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Timbs v. Indiana

United States Supreme Court

February 20, 2019

TYSON TIMBS, PETITIONER
v.
INDIANA

          Argued November 28, 2018

          On Writ Of Certiorari To The Supreme Court Of Indiana

          C. J., and Breyer, Alito, Sotomayor, Kagan, Gorsuch, and Kavanaugh, JJ., joined.

         Tyson Timbs pleaded guilty in Indiana state court to dealing in a controlled substance and conspiracy to commit theft. At the time of Timbs's arrest, the police seized a Land Rover SUV Timbs had purchased for $42, 000 with money he received from an insurance policy when his father died. The State sought civil forfeiture of Timbs's vehicle, charging that the SUV had been used to transport heroin. Observing that Timbs had recently purchased the vehicle for more than four times the maximum $10, 000 monetary fine assessable against him for his drug conviction, the trial court denied the State's request. The vehicle's forfeiture, the court determined, would be grossly disproportionate to the gravity of Timbs's offense, and therefore unconstitutional under the Eighth Amendment's Excessive Fines Clause. The Court of Appeals of Indiana affirmed, but the Indiana Supreme Court reversed, holding that the Excessive Fines Clause constrains only federal action and is inapplicable to state impositions.

         Held: The Eighth Amendment's Excessive Fines Clause is an incorporated protection applicable to the States under the Fourteenth Amendment's Due Process Clause. Pp. 2-9.

(a) The Fourteenth Amendment's Due Process Clause incorporates and renders applicable to the States Bill of Rights protections "fundamental to our scheme of ordered liberty," or "deeply rooted in this Nation's history and tradition." McDonald v. Chicago, 561 U.S. 742, 767 (alterations omitted). If a Bill of Rights protection is incorporated, there is no daylight between the federal and state conduct it prohibits or requires. Pp. 2-3.
(b) The prohibition embodied in the Excessive Fines Clause carries forward protections found in sources from Magna Carta to the English Bill of Rights to state constitutions from the colonial era to the present day. Protection against excessive fines has been a constant shield throughout Anglo-American history for good reason: Such fines undermine other liberties. They can be used, e.g., to retaliate against or chill the speech of political enemies. They can also be employed, not in service of penal purposes, but as a source of revenue. The historical and logical case for concluding that the Fourteenth Amendment incorporates the Excessive Fines Clause is indeed overwhelming. Pp. 3-7.
(c) Indiana argues that the Clause does not apply to its use of civil in rem forfeitures, but this Court held in Austin v. United States, 509 U.S. 602, that such forfeitures fall within the Clause's protection when they are at least partially punitive. Indiana cannot prevail unless the Court overrules Austin or holds that, in light of Austin, the Excessive Fines Clause is not incorporated because its application to civil in rem forfeitures is neither fundamental nor deeply rooted.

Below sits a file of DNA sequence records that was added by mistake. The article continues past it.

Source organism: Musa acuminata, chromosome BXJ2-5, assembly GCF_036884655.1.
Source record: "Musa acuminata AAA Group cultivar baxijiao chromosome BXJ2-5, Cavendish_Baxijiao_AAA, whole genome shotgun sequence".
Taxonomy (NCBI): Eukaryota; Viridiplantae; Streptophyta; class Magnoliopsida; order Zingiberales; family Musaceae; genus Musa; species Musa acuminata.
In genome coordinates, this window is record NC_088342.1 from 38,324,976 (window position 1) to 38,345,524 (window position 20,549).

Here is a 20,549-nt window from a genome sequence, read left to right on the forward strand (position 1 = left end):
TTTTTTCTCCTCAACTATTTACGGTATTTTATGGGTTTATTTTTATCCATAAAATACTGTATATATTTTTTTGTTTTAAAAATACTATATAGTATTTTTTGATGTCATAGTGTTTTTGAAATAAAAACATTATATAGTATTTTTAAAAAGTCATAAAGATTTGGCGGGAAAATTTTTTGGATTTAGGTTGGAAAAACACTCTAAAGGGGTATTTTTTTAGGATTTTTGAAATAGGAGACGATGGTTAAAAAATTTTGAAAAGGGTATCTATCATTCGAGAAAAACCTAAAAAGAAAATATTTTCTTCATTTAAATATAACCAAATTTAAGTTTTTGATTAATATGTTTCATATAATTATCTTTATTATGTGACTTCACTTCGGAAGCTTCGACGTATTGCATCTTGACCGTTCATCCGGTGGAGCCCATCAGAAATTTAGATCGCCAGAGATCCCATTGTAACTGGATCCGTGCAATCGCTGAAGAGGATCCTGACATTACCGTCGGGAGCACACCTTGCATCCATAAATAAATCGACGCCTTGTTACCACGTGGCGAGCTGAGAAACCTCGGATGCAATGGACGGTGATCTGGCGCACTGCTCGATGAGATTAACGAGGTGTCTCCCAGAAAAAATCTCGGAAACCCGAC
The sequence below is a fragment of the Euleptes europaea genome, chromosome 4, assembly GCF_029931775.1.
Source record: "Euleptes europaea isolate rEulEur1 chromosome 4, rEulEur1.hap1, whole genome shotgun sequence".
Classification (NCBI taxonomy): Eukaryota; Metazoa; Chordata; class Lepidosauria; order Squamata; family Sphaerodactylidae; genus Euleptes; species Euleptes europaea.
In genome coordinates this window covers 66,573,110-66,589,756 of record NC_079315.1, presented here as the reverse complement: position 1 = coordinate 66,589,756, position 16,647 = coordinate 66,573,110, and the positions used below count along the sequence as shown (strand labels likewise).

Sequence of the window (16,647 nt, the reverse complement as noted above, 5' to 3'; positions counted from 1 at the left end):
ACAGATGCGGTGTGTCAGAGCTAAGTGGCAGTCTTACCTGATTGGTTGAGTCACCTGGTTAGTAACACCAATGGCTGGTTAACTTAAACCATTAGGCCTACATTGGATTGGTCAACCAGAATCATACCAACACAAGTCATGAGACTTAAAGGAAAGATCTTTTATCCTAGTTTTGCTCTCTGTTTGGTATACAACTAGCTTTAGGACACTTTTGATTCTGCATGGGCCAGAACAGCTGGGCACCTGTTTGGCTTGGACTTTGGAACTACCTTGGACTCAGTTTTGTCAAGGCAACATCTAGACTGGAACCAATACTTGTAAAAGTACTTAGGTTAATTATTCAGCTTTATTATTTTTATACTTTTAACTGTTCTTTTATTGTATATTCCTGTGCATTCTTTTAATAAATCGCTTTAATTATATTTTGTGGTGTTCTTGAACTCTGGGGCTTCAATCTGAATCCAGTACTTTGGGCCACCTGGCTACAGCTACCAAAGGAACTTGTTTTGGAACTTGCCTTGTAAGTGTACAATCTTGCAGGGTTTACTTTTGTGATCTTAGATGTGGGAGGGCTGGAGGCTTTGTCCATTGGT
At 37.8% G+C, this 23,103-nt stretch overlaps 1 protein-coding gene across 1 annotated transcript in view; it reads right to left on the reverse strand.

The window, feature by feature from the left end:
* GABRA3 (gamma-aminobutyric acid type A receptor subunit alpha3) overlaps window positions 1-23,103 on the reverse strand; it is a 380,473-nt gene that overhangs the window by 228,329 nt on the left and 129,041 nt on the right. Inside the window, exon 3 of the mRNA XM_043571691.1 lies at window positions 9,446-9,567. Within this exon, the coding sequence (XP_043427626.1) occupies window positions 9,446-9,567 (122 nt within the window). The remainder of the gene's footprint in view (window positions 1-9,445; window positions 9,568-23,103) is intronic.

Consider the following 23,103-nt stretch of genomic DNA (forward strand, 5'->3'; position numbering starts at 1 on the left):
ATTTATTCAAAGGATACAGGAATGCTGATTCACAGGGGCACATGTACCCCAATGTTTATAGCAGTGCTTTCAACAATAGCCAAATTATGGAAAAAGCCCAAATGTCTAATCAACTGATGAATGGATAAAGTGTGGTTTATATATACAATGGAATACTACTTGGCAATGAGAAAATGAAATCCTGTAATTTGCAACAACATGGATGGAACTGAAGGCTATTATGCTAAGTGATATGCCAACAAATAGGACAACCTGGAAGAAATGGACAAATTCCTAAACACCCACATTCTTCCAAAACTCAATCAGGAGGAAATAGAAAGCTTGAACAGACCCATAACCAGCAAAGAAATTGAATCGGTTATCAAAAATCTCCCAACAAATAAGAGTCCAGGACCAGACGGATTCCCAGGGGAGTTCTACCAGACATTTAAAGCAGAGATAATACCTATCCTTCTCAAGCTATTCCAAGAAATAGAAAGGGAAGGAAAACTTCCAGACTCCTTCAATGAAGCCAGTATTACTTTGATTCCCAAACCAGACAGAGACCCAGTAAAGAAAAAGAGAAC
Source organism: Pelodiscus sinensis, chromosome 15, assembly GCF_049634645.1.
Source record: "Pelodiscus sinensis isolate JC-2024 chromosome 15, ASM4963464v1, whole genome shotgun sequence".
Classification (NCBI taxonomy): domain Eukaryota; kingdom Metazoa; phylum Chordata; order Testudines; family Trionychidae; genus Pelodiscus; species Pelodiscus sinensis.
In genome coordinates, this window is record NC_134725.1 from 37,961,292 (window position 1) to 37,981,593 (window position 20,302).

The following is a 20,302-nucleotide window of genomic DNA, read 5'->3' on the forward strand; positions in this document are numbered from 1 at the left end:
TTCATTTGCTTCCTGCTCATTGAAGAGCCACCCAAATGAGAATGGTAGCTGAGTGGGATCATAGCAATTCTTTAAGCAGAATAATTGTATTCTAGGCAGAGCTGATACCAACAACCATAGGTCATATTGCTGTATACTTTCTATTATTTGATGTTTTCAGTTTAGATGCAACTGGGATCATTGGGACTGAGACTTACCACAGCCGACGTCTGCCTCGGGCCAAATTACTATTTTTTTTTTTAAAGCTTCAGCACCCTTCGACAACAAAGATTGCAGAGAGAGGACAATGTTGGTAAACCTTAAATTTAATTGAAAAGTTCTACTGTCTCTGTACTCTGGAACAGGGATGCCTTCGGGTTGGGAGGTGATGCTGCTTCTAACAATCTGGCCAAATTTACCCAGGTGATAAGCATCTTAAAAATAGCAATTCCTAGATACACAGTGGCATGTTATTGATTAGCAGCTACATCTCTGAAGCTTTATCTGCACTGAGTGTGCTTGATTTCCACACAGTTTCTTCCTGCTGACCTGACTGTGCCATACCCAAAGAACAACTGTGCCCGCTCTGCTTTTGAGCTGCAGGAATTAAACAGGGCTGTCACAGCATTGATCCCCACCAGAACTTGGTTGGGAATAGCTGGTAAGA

The first argument, overturning Austin, is not properly before this Court. The Indiana Supreme Court held only that the Excessive Fines Clause did not apply to the States. The court did not address the Clause's application to civil in rem forfeitures, nor did the State ask it to do so. Timbs thus sought this Court's review only of the question whether the Excessive Fines Clause is incorporated by the Fourteenth Amendment. Indiana attempted to reformulate the question to ask whether the Clause restricted States' use of civil in rem forfeitures and argued on the merits that Austin was wrongly decided. Respondents' "right, ... to restate the questions presented," however, "does not give them the power to expand [those] questions," Bray v. Alexandria Women's Health Clinic, 506 U.S. 263, 279, n. 10 (emphasis deleted), particularly where the proposed reformulation would lead the Court to address a question neither pressed nor passed upon below, cf. Cutter v. Wilkinson, 544 U.S. 709, 718, n. 7.

         The second argument, that the Excessive Fines Clause cannot be incorporated if it applies to civil in rem forfeitures, misapprehends the nature of the incorporation inquiry. In considering whether the Fourteenth Amendment incorporates a Bill of Rights protection, this Court asks whether the right guaranteed-not each and every particular application of that right-is fundamental or deeply rooted. To suggest otherwise is inconsistent with the approach taken in cases concerning novel applications of rights already deemed incorporated. See, e.g., Packingham v. North Carolina, 582 U.S., . The Excessive Fines Clause is thus incorporated regardless of whether application of the Clause to civil in rem forfeitures is itself fundamental or deeply rooted. Pp. 7-9.

         84 N.E. 3d 1179, vacated and remanded.

          OPINION

          GINSBURG JUSTICE

         Tyson Timbs pleaded guilty in Indiana state court to dealing in a controlled substance and conspiracy to commit theft. The trial court sentenced him to one year of home detention and five years of probation, which included a court-supervised addiction-treatment program. The sentence also required Timbs to pay fees and costs totaling $1, 203. At the time of Timbs's arrest, the police seized his vehicle, a Land Rover SUV Timbs had purchased for about $42, 000. Timbs paid for the vehicle with money he received from an insurance policy when his father died.